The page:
At the age of twelve in the 6th grade, Swift decided he would take music seriously. While other kids chose to be the “class clown” or “class president”, he wanted to be known as Rob “THE DJ.” He adds “DJ’ing was something to do and I wanted to be identified with DJ’ing. You know you had the breakers, the graff artists, the bully, the football player…I wanted people to be able to point at me and say that’s Rob…he’s the DJ”. In the 6th grade, Swift and Les – future member of the Beatnuts - were in the same homeroom as each other. Their love of hip-hop brought them together and they became good friends. Swift reminisces, “ We would bring records to school in our book bags and we would fantasize about one day having our names on records. We made it a goal to one day make music our living. So me and Les decided to go to my big brother Universe and tell him to teach us how to DJ.”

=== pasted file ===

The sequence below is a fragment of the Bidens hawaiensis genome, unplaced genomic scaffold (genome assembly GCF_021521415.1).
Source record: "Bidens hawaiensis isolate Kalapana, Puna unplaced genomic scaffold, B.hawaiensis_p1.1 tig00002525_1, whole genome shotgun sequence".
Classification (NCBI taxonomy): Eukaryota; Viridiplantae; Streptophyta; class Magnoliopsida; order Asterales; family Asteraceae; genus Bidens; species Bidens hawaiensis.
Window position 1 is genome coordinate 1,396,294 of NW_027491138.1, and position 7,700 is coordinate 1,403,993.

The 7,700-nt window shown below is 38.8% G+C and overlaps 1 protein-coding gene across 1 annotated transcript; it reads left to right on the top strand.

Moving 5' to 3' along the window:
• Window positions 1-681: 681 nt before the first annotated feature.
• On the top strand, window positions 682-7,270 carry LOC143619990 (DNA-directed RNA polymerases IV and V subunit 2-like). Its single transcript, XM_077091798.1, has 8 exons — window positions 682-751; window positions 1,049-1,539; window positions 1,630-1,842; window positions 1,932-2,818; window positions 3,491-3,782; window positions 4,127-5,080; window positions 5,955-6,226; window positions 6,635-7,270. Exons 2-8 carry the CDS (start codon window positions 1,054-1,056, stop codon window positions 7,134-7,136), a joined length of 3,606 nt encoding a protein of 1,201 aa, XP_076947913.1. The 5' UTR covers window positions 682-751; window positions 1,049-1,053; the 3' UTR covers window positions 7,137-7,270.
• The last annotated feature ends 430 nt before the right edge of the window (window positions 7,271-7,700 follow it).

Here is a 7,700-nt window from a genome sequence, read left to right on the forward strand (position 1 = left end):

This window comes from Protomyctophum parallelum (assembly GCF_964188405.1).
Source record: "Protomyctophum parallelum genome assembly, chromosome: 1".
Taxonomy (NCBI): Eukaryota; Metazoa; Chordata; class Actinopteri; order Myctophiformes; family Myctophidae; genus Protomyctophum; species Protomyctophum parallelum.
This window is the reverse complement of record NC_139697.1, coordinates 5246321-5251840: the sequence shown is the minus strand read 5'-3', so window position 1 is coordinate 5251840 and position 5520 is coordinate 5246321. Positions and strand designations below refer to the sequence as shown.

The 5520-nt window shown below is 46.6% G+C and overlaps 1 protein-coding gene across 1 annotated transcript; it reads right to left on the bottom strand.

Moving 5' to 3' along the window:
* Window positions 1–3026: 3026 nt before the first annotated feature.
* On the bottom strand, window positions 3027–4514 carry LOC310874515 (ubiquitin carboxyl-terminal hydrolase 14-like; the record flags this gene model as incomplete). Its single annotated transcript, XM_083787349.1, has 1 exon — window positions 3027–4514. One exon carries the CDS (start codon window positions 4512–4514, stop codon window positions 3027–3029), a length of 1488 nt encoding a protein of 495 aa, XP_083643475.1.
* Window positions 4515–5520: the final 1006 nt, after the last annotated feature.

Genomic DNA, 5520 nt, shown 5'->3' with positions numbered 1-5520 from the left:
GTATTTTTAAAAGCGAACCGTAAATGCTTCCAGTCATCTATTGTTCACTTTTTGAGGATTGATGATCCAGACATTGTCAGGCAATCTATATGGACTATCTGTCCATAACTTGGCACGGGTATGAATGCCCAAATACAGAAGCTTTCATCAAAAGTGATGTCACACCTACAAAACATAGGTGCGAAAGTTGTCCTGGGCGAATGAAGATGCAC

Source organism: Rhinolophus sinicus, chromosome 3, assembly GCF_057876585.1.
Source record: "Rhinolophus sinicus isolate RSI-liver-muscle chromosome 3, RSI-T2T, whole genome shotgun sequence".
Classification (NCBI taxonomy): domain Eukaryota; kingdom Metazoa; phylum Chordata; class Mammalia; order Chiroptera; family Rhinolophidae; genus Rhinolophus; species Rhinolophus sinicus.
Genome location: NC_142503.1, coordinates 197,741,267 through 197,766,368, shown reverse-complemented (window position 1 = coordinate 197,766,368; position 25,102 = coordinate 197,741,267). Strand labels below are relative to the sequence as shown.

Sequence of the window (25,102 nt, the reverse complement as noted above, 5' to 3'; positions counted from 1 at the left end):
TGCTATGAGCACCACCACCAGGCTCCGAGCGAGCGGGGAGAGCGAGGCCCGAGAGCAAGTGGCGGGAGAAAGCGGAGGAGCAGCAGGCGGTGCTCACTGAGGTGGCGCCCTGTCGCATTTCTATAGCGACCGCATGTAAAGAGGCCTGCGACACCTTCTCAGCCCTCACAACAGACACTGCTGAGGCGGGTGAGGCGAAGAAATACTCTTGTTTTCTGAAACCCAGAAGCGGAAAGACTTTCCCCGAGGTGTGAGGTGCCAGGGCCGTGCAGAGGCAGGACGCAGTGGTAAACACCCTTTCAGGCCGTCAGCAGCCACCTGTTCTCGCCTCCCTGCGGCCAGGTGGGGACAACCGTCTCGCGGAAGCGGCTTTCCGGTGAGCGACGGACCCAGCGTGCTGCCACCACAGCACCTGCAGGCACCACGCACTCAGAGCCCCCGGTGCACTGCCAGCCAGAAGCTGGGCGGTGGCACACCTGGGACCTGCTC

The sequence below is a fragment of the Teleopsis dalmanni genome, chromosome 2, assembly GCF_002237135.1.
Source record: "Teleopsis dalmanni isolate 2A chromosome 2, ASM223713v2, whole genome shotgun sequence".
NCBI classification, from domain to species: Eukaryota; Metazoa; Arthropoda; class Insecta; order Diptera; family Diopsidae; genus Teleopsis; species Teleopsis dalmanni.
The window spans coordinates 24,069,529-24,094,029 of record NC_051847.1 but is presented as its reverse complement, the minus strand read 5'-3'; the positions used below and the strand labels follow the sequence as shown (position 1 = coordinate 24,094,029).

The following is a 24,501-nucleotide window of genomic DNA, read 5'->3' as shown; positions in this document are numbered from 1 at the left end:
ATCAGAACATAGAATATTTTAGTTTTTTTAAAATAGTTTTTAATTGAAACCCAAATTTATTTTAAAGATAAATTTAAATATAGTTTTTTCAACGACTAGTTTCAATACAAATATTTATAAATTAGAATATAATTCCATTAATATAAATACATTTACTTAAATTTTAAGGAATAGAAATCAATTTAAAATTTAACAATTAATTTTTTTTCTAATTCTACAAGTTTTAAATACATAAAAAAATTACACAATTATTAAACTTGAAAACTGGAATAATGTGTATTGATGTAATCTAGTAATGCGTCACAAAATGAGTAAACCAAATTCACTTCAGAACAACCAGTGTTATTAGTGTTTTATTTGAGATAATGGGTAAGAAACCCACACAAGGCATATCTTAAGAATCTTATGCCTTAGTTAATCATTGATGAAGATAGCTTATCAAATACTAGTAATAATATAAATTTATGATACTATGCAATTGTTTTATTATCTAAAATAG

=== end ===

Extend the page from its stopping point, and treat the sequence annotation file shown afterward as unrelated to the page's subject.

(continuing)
Throughout Intermediate school at IS145 in Queens NY, Les and Swift would sling underground mixtapes and would DJ parties at school and around the way. Back then they were known as DJ Swift and Incredible Hands. Between IS145 and high school at Newtown High School Rob experimented with DJ’ing parties. In 1989, Rob, Les and Universe formed the short-lived group 224 (2 Bad 2 Be 4 Real). They put out an independent single entitled “I Don’t Play” on their own label Madd Records. Needless to say the album did nothing for their budding careers (being that the record was sold at only one record store in all of New York). However it got Rob and Les excited being that they were able to see their name on a record! Their dreams in the 6th grade came to fruition and spurred them to want more. “It was a real dope experience,” Rob explains “…even though it didn’t go anywhere it had our names on it.” Fueled with excitement he began experimenting with his turntables and would scratching and cutting. Later, he would be exposed to DJs such as Cash Money and Aladdin and hear audio-tapes of their infamous battles and he told himself “alright if I’m going to be a DJ and be serious I have to practice.” What ensued would be long hours of practice - up to seven to eight hours a day while in the 10th and 11th grade and throughout graduation in high school. In 1990, attending his first DJ battle the New Music Seminar became a pivotal point in his music career.